ArtVenturist | cityscape | Under the Gardiner
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The Public Art that Lives Under the Gardiner

The Under Gardiner project isn't the first effort to transform the otherwise bleak expanse.

"Yard Stones" by Adad Hannah are situated underneath the Gardiner by Bathurst and Fort York.  Photo: Beatrice Paez

“Yard Stones” by Adad Hannah are situated underneath the Gardiner by Bathurst and Fort York.
Photo: Beatrice Paez

BY: Adad Hannah
LOCATION: 20 Bruyeres Mews, The Yards at Fort York

The Gardiner Expressway’s crumbling underbelly can’t easily fashion itself as a hangout—even in a neighbourhood sorely lacking in open spaces.

Under Gardiner, a $25-million project funded by philanthropists Judy and Wil Matthews, makes a daring promise to reimagine the area below as a cultural site for residents and passersby to congregate. But it isn’t the first effort to transform an otherwise bleak and desolate expanse.

Tucked underneath the expressway is a courtyard, along Bathurst and Bruyeres Mews, complete with its own set of bicycle stands and public art sculptures. It’s presumably a spot condo residents from the growing community can retreat to. At least, that was the developer’s intent.

Save for the bike racks—shaped as screw hooks in a bright yellow—that add cheer to the dreary corridor, the site remains uninviting. Adad Hannah’s “Yard Stones,” three concrete-like stones of varying sizes, which allude to the nearby Fort York Historical Site, barely enliven what feels like an industrial graveyard. Here lies what was actually once part of Lake Ontario.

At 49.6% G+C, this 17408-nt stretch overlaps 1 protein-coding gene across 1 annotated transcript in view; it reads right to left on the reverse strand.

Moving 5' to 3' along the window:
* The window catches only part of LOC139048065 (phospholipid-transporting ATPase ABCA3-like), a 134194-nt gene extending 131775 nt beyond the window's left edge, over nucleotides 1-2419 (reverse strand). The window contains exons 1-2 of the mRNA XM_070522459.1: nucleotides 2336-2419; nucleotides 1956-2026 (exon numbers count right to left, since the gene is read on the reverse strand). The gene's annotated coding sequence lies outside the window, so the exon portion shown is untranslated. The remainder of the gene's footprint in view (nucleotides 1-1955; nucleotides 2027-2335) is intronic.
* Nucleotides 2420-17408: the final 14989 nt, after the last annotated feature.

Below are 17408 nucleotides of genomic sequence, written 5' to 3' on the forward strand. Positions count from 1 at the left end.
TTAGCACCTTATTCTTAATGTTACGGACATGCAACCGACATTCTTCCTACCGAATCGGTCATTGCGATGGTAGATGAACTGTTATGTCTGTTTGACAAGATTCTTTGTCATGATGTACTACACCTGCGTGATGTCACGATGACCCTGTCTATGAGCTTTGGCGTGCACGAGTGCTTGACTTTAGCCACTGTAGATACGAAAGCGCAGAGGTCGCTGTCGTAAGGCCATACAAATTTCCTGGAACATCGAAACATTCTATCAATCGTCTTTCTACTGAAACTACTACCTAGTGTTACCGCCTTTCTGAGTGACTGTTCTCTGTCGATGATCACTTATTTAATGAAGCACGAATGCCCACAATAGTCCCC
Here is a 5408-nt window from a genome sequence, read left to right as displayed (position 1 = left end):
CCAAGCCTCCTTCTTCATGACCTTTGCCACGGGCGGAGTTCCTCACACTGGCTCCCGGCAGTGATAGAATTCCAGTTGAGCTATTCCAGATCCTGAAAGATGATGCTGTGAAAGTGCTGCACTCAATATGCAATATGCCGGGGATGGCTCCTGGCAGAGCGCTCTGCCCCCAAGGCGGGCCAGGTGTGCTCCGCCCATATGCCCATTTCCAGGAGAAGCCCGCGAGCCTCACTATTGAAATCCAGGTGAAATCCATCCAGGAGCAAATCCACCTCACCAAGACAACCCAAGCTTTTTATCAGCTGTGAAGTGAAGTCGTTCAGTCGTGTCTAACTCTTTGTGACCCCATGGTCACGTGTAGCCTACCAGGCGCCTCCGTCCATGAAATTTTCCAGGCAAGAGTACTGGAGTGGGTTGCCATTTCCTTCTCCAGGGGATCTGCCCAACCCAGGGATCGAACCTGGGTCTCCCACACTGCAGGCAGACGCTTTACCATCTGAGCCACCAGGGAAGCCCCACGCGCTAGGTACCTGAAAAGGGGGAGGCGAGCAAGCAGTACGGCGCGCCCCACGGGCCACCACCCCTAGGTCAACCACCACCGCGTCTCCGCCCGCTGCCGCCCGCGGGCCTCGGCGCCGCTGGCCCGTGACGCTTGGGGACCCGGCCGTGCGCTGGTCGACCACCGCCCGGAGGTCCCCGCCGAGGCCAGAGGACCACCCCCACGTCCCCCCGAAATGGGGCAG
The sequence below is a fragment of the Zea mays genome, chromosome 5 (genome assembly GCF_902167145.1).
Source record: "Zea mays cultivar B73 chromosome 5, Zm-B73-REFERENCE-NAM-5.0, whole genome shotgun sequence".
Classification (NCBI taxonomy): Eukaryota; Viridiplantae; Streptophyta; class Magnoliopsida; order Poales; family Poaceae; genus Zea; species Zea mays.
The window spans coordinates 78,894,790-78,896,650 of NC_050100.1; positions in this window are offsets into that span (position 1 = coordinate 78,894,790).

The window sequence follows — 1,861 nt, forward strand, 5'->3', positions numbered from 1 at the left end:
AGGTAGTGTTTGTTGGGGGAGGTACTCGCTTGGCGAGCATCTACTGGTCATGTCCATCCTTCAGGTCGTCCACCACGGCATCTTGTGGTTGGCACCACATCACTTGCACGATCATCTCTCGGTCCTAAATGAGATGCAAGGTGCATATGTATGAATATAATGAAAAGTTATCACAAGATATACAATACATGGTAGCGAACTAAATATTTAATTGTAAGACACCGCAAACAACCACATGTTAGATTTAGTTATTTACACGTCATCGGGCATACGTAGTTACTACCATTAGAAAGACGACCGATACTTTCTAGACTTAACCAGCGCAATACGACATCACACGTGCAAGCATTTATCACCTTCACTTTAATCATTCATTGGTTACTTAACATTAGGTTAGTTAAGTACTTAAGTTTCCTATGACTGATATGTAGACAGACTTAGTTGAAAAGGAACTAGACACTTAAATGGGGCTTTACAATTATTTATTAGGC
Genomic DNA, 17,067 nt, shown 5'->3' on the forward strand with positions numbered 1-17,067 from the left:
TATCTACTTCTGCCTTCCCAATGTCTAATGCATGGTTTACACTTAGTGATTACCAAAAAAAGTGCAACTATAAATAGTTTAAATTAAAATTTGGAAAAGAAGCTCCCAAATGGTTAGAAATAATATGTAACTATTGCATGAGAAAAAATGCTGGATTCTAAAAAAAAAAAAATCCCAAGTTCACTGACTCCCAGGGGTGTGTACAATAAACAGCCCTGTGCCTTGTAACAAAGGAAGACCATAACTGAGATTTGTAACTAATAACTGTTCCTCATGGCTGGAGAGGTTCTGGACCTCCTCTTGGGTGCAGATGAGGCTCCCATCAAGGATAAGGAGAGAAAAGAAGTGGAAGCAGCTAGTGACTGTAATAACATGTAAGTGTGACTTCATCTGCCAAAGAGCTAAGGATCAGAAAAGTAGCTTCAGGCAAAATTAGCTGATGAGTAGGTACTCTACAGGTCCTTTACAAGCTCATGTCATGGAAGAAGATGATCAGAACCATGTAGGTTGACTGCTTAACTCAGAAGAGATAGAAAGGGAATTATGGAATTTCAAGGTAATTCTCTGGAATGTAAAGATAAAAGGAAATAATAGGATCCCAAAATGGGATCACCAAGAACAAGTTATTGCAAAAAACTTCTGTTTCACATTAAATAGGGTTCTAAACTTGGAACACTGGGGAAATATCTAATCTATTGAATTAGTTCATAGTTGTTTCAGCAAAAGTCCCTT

The “Yard Stones” are stamped with blue-grey imprints, digital renderings of three Fort York structures: its mess hall, brick storehouse, and stone fortification. But passersby likely won’t know that just by looking at them. At best, notes one passerby, the stones look like slabs that fell from the Gardiner and melded into something equally hideous.

Hannah often takes a site-specific approach when creating public art. For him, the imagery of concrete against a concrete scaffolding above was exactly his intent, given the surrounding area is choked by the imposing expressway.

“It seemed to me that you couldn’t fight against [the Gardiner],” he says. “It was a crazy challenge [to take on]. It’s crazy that cities like Vancouver and Toronto try to build in every nook.”

Still, Hannah wonders whether the courtyard sees much traffic. “It’s hard to know in these new communities,” he laments.